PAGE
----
English is becoming popular language nowadays in Morocco too.
- You want to travel through time, there is empire cities.
Marrakesh, Fez, Rabat and Meknes have all, at some point in history, been the capital of Morocco. These cities have palaces, churches, mosques and museums that provide a glimpse into Morocco’s history. The medinas in these cities can be crowded and confusing and many people hire a tour guide to ensure they hit the highlights without being overwhelmed by the vendors selling goods.
Marrakesh is justifiably popular and more known than Casablanca in whole the world, the city that will make you laugh from your heart in “Jama’a El Fena” .
Fez it’s just amazing like a Medina, fabulous foodie scene and annual Festival of World Sacred Music and don’t forget “Dar debagha” traditional industry of clothes using animal skins.
Meknes ,is not so far from Fez, features a museum devoted to Moroccan art and lovely gates such as Bab Mansour. While you’re in Medina, you may want to check out For quiet contemplation, Morocco’s holiest town, Moulay Idriss, is hard to beat. Plus, you’ll have the nearby Roman ruins of Volubilis –an outpost of the ancient empire that has been remarkably well preserved and represent the remains of a complete town in the middle of the Moroccan countryside.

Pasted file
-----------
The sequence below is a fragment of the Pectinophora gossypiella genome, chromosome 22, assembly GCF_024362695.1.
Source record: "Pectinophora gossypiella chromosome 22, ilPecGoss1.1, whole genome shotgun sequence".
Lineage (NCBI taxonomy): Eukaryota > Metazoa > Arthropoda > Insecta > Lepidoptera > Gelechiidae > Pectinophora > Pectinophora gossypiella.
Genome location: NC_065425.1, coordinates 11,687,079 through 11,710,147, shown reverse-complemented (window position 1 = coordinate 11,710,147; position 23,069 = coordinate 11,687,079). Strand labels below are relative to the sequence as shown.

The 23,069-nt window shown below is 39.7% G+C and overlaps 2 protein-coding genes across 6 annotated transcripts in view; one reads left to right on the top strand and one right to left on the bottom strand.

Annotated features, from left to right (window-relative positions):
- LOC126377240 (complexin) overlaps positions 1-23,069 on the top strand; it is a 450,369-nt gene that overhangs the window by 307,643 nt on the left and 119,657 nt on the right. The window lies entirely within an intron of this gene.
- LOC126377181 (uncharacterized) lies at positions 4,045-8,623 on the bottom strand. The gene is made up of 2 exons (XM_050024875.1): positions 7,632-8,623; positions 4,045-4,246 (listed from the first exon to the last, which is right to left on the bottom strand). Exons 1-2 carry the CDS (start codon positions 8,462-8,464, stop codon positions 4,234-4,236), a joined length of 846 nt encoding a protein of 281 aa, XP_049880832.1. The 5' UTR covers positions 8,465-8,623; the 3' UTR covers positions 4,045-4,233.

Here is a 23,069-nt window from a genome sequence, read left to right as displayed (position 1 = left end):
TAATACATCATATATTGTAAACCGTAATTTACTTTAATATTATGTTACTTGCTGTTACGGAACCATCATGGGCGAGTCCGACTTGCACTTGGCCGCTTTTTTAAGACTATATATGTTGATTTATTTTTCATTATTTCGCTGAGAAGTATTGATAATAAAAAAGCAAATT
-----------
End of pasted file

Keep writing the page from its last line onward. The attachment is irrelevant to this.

For a slice of the Sahara, there’s the desert town of Merzouga, near the impressive Erg Chebbi sand dunes, accessible via camel treks.
You can hike between Berber villages where you will be welcomed from most families in the high and middle Atlas or to the blue Andalusian town of Chefchaouen (blue city) you will be able to explore the nature in Rif Mountains.
- Cumin is the most popular spice if you don’t like it , you may starve.
One of the main spices used in Moroccan cooking is Cumin, a pungent powder used to dress everything from Tagines , Bissara( soup of dry peas) to BBQ.
Cumin is used along with salt and chili. It’s also a popular natural healer of diarrhea.
Most Moroccan believed that Cumin has anti-parasitical properties, so if someone got an upset tummy, a spoonful of cumin followed by water will help.
- Most subway was built in colonial period, but Trains are too cheap, comfortable and reliable.
Train company called ONCF, is one of the best train companies in Africa, is making it so easy to travel between cities, and services is highly awesome. they stock up on snacks, or buy them onboard, as it’s customary to share food. But, when it comes to traveling to smaller towns and villages, buses that they have their own stations and grand taxis that usually exist close to bus stations, they often use old Mercedes sedans that can seat six, are best.
- Friday usually smells as couscous.